Languages
Page last updated at 23:52 GMT, Sunday, 24 May 2009 00:52 UK

Dynamite sticks and gem stones

Inside an emerald mine in Afghanistan
Hundreds work in the gloom, enduring poor air quality

By Martin Patience
BBC News, Panjshir valley, Afghanistan

It all felt a bit ominous. With a rucksack packed with five litres of water I was struggling my way up the Hindu Kush mountain range, thousands of feet above sea-level.

Behind me was a man carrying a yellow sack - a yellow sack packed with explosives, that is.

And then on the way up the narrow path, I spotted three or four green Islamic flags marking a gravestone.

What happened there, I wondered. Well, it seemed that someone had been taking a rest - his last as it turned out - when he was struck by a rock fall.

But the reason for all the pain and high-altitude panting was simple: we were heading to the emerald mines.

Flying stones

The journey had started three hours earlier in the village of Kheng.

It was the kind of place that seemed strange even by Afghan standards.

Most of the shops were a neat row of shipping containers. And almost everyone seemed to have slips of white paper they would unwrap for you to reveal emeralds.

The stones weren't dazzling; in fact, they looked like dull shards of glass. They only shine after they are cut and polished.

Panjshir valley
The mountains here are like Swiss cheese, burrowed with mine shafts

But for the few hundred villagers of Kheng - it meant money - and lots of it.

The source of that wealth, the mines, was above the snowline.

At first, there wasn't a lot to look at - apart from flying stones that hurtled their way down the slopes.

But once you had caught your breath, and looked closer, you saw it for what it was: a frontier post perched high on a mountain.

Parts of the mountain were like Swiss cheese - burrowed with mineshafts.

About 300 men worked up here - living in caves, or, if they were lucky, in mud houses. Some stayed up here for weeks on end.

They worked in teams - miners, diggers, explosive experts, cooks, and suppliers. They shared the profits of any emeralds that were found.

'Need luck'

You could buy in as part of a syndicate - and provide, say, a donkey-load of rice which would guarantee you a share.

But you needed luck in this place if you wanted to get rich.

Mohammed, the manager of one of the mines, told me that he had seen people work for 10 years and find absolutely nothing.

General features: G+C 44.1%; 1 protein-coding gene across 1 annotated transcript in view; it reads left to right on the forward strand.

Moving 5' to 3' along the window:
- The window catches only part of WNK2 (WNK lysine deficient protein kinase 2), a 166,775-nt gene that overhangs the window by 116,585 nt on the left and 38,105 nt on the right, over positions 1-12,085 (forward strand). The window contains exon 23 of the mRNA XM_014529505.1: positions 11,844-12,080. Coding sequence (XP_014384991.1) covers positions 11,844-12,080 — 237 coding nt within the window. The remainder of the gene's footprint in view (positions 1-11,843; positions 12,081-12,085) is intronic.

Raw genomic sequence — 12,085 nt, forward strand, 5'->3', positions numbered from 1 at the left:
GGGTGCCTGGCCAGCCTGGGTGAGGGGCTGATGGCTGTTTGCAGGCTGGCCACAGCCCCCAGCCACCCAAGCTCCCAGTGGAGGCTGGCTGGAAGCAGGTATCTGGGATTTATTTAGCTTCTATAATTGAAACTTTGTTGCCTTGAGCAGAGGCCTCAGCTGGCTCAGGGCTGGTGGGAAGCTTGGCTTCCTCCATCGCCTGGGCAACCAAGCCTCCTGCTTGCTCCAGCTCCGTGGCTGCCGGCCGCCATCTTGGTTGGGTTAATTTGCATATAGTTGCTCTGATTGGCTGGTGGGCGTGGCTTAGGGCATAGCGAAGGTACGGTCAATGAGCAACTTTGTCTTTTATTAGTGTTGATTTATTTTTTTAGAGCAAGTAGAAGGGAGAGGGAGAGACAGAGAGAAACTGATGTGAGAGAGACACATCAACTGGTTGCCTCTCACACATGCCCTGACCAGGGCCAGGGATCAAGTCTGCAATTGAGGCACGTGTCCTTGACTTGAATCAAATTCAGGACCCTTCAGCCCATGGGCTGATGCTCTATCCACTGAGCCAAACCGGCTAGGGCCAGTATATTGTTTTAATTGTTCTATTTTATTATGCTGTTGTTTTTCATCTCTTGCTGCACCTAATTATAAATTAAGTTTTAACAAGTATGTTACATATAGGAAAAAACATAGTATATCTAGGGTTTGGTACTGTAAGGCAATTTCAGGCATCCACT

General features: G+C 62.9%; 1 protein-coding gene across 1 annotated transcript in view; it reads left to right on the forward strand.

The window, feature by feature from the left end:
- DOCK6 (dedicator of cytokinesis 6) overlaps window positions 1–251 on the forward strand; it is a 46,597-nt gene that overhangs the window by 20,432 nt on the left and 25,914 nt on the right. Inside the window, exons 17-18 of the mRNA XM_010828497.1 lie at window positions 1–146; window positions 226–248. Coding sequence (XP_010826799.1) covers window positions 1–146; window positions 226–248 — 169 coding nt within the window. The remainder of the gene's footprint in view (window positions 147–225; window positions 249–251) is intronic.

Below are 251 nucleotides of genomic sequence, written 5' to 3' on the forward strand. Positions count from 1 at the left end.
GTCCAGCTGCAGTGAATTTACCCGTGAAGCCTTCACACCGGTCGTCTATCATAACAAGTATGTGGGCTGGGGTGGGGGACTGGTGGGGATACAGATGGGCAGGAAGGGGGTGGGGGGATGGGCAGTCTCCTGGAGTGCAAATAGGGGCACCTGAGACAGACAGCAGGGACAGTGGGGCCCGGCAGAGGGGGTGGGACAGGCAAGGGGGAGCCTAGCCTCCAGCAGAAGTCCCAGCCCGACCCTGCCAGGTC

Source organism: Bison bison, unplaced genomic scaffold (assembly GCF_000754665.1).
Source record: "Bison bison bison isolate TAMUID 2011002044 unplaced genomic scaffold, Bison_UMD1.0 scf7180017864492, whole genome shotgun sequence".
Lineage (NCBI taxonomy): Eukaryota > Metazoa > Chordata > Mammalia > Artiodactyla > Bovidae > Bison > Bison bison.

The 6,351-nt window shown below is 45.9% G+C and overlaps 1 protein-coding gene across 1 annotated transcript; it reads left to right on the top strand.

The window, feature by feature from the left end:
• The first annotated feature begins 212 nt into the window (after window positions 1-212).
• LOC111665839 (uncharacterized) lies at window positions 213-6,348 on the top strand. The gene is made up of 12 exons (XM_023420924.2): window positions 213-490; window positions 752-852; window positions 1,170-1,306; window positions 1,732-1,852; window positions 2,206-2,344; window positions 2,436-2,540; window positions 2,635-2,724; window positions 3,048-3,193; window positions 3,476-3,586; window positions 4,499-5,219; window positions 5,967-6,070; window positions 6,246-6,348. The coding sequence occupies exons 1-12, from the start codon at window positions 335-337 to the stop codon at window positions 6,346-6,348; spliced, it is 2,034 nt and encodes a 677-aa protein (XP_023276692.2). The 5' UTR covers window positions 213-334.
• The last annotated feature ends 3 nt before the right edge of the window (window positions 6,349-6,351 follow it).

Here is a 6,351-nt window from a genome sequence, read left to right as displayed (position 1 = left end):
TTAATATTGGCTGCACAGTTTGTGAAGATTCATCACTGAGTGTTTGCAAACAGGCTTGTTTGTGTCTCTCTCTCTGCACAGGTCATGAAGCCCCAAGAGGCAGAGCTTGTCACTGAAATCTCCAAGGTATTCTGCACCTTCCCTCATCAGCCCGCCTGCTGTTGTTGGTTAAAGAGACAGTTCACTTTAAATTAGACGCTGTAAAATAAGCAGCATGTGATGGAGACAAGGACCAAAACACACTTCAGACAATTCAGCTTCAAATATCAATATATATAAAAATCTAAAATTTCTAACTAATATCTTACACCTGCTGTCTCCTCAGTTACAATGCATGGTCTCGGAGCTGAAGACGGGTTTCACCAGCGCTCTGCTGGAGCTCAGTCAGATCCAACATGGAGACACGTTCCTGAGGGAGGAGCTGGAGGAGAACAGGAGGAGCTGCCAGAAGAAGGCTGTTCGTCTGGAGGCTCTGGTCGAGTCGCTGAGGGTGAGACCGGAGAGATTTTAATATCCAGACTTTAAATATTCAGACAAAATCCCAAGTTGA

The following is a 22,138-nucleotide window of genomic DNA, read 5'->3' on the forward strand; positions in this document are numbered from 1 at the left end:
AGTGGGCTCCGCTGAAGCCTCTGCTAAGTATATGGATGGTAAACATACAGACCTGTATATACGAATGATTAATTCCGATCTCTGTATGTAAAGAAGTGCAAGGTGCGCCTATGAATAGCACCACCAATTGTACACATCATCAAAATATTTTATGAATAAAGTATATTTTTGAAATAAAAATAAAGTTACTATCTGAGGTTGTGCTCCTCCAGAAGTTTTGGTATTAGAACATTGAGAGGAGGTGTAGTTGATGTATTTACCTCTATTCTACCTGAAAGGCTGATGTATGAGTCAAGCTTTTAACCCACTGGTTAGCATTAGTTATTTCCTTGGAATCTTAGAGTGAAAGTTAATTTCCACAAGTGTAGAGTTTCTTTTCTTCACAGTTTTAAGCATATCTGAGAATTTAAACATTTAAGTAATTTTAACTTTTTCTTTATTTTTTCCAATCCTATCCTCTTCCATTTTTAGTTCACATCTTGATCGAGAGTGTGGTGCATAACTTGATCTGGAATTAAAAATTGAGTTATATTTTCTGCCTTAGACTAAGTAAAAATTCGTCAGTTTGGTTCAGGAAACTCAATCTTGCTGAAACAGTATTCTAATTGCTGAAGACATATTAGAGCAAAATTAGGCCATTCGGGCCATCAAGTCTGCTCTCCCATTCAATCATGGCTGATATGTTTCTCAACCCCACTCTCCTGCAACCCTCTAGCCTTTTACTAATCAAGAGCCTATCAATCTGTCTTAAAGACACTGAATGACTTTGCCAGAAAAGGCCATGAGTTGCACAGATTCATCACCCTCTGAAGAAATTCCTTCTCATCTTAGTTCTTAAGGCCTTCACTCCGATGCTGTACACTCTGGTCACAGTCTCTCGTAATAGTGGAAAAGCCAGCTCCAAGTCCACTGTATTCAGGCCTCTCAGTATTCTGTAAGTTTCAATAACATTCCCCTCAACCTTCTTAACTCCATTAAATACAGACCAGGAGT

An emerald miner in Afghanistan
Some miners strike lucky quickly - others not at all

And then he had seen people mining for two weeks walking away with a haul of the precious stones.

More worryingly, Mohammed told me that 30 miners had been killed or seriously injured by explosions or fumes in the mineshafts in the past 10 years.

Unsurprisingly, there wasn't a great deal of science or safety considerations when it came to mining here.

At the entrance to one of the operational mines, four miners, looking like sooty moles, appeared to be enjoying the daylight after hours of darkness.

Armed only with a torch, I walked into their gloom. I was forced to scramble up steep inclines. The air quality got worse and worse the further I went. It felt like walking into a smoker's lung.

After walking for a few minutes, the noise of a drill started echoing through the rough-cut tunnel.

There were two young men. They packed the drilled hole with explosives scooped out of a plastic bag. And then fitted it with a charge.

Hasty turn

I didn't fancy hanging about to see the explosion going off.

So I made the hastiest turn of my life and half-stumbled down the mineshaft, trying to mind my head and trying not to drop my torch.

I then shouted at Mahfouz - the BBC's ever-patient producer - that we needed to stick together - it's very dangerous! We can't be messing about at times like this.

An emerald mine in Afghanistan
Accidents have killed or wounded 30 miners in the past decade

A few seconds later he arrived - face puffing - and calmly said: "Martin you're going the wrong way."

When the explosions went off - I wasn't actually out of the mine. Instead, I was at a so-called "safe" distance.

I didn't really hear very much - it was so loud - I just felt a rush of dust passing over my face and then my ears popped.

After the dust and my nerves started to settle, I asked one of the miners how he felt when he saw an emerald. He told me that he forgot the hardship and fatigue of a year's work.

He then motioned to go back up the shaft to see whether the explosion had hit a seam of emeralds.

But I decided not to take him up on the offer.

To be perfectly honest, I'd had enough for one day - emeralds or no emeralds.



Print Sponsor



FEATURES, VIEWS, ANALYSIS
Has China's housing bubble burst?
How the world's oldest clove tree defied an empire
Why Royal Ballet principal Sergei Polunin quit

BBC iD

Sign in

BBC navigation

Copyright © 2017 BBC. The BBC is not responsible for the content of external sites. Read more.

This page is best viewed in an up-to-date web browser with style sheets (CSS) enabled. While you will be able to view the content of this page in your current browser, you will not be able to get the full visual experience. Please consider upgrading your browser software or enabling style sheets (CSS) if you are able to do so.

Americas Africa Europe Middle East South Asia Asia Pacific